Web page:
Female doctor leading medical team discussion in hospital exam room

Understanding variation in physician prescribing patterns and patient outcomes is key to addressing unnecessary antimicrobial use

New pharmacist-led research, published by the Canadian Medical Association Journal in August, is providing important information about antimicrobial prescribing in hospitals and helping health care professionals develop targeted approaches to reducing unnecessary antimicrobial use in hospital settings.

“We all agree that we want to optimize antimicrobial prescribing, and we haven’t had the information available to know how best to do it,” says Mark McIntyre, lead author of the study and assistant professor (status) at the Leslie Dan Faculty of Pharmacy. “This study is just one piece of the puzzle, providing information on in-hospital prescribing, that can help us figure out how to do use antimicrobials better.”

Antimicrobial resistance is a significant and accelerating challenge facing health care today and in the coming years. Some research estimates that by 2050 more people will die of antimicrobial resistance than of cancer. Antimicrobial stewardship is an approach that supports health care providers to use the right amount of antimicrobials for a given patient – no more, no less.

But determining the “right amount” has been challenging. There hasn’t been much information available on physicians’ prescribing practices and how prescribing is related to patients’ characteristics or outcomes.

“Every health care provider wants to do what is best for their patients,” says McIntyre, who is also the program lead in antimicrobial stewardship at Sinai Health. “But the fact is that we don’t know where the ‘Goldilocks zone’ is when it comes to figuring out high prescribing or low prescribing. What is the right amount of prescribing?”

McIntyre and a team of physicians and academics wanted to gain a better understanding of how antimicrobial prescribing patterns vary among physicians, whether this variance is due to differences in their patients, and if it changes patient outcomes.

The team had access to a large data set -- 10 years of prescribing data from four Toronto hospitals, which included 124 physicians and 124,000 patient admissions – which allowed them to see the big picture of how many antimicrobials physicians prescribed in hospital settings and look for trends in patients based on whether physicians were considered high or low prescribers.

Analysis showed that the highest prescribing physicians prescribed 30 per cent more antimicrobials than the lowest prescribing physicians. But importantly, they found that there were no significant differences in patient characteristics or outcomes regardless of whether physicians were high or low prescribers – a finding that supports the position that, when it comes to antimicrobials, more is not always better.

Mark McIntyre, pharmacotherapy specialist at the Sinai Health – University Health Network Antimicrobial Stewardship Program and adjunct lecturer at the Leslie Dan Faculty of Pharmacy
Mark McIntyre, program lead in antimicrobial stewardship at Sinai Health and Assistant Professor (status) at the Leslie Dan Faculty of Pharmacy.

Results will be used to develop targeted antimicrobial stewardship strategies for physicians

“This study shows that higher prescribing, through either more antibiotics or broader spectrum antibiotics, does not seem to improve patient care. And we know that higher prescribing is associated with a higher risk of side effects and emergence of antimicrobial resistance,” says senior author Dr. Fahad Razak, a general internist at St. Michael’s Hospital and associate professor at U of T’s Temerty Faculty of Medicine and Institute of Health Policy, Management and Evaluation.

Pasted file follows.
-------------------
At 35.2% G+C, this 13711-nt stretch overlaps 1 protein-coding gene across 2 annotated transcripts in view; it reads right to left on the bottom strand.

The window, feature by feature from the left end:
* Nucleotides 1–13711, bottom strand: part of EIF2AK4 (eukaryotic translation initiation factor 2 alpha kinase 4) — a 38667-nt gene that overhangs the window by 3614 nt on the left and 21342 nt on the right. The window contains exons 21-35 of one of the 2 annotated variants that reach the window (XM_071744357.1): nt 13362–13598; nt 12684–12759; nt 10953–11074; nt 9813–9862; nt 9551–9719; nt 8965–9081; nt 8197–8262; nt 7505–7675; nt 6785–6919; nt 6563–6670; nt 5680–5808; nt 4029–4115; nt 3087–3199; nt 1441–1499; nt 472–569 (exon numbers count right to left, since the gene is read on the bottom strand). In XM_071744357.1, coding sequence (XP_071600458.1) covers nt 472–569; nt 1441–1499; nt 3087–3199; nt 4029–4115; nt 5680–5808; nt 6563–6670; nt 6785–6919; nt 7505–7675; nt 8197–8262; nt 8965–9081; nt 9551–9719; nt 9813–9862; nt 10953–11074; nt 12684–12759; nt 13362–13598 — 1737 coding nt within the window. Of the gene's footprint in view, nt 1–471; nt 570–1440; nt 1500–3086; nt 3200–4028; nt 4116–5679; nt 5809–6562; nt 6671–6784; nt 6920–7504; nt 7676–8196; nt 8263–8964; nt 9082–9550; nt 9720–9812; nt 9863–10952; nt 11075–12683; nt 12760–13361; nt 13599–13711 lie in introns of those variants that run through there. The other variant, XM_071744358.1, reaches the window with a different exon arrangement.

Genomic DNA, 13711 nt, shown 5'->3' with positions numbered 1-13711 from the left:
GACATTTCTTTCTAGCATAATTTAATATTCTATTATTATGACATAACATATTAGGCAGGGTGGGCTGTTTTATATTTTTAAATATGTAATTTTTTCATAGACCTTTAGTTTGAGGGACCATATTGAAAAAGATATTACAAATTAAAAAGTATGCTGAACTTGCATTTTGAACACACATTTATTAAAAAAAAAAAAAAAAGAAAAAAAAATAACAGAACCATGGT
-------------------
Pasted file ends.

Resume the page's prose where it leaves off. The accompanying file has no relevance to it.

Dr. Razak, who leads a research program that analyzes large data sets to improve patient care, says that the study provides valuable information on in-hospital prescribing that can be used to change clinical practice.

“There is very little systematic information on how physicians prescribe antibiotics on hospital medical wards. This study is the best description to date and lays the groundwork for a future randomized trial that will determine if we can safely reduce prescribing by providing physicians with this information and comparing that against peers,” he says. “If successful, we have the potential to change clinical practice, using less unnecessary antibiotics while still providing high quality care.”

McIntyre says that one way to change practice is to develop more targeted antimicrobial stewardship initiatives with messages that resonate with physicians who prescribe antimicrobials at different levels. Physicians who are in the lowest-prescribing group can also champion initiatives to reduce antimicrobial use among physicians who prescribe them more.

“Before this study, we didn’t even know how much physicians varied in their prescribing practices, and now we know,” says McIntyre. “Seeing that we don’t have worse outcomes in patients for physicians who prescribe lower puts us in a good position to do the next bit of work to help bring more physicians down in their antimicrobial prescribing.”

McIntyre emphasizes that this research, and antimicrobial stewardship more generally, is focused on addressing this complex, multifaceted problem and can only be done by working collaboratively with the entire health care team. And pharmacists, as drug experts and trusted members of the team, have an important role in advising prescribers on antimicrobial use.

“Interprofessional collaboration is crucial to help us to get the work done,” he says. “Pharmacists are valuable and trusted members of the interprofessional care team, and enhancing antimicrobial stewardship can be another focus of the work that we already do.”

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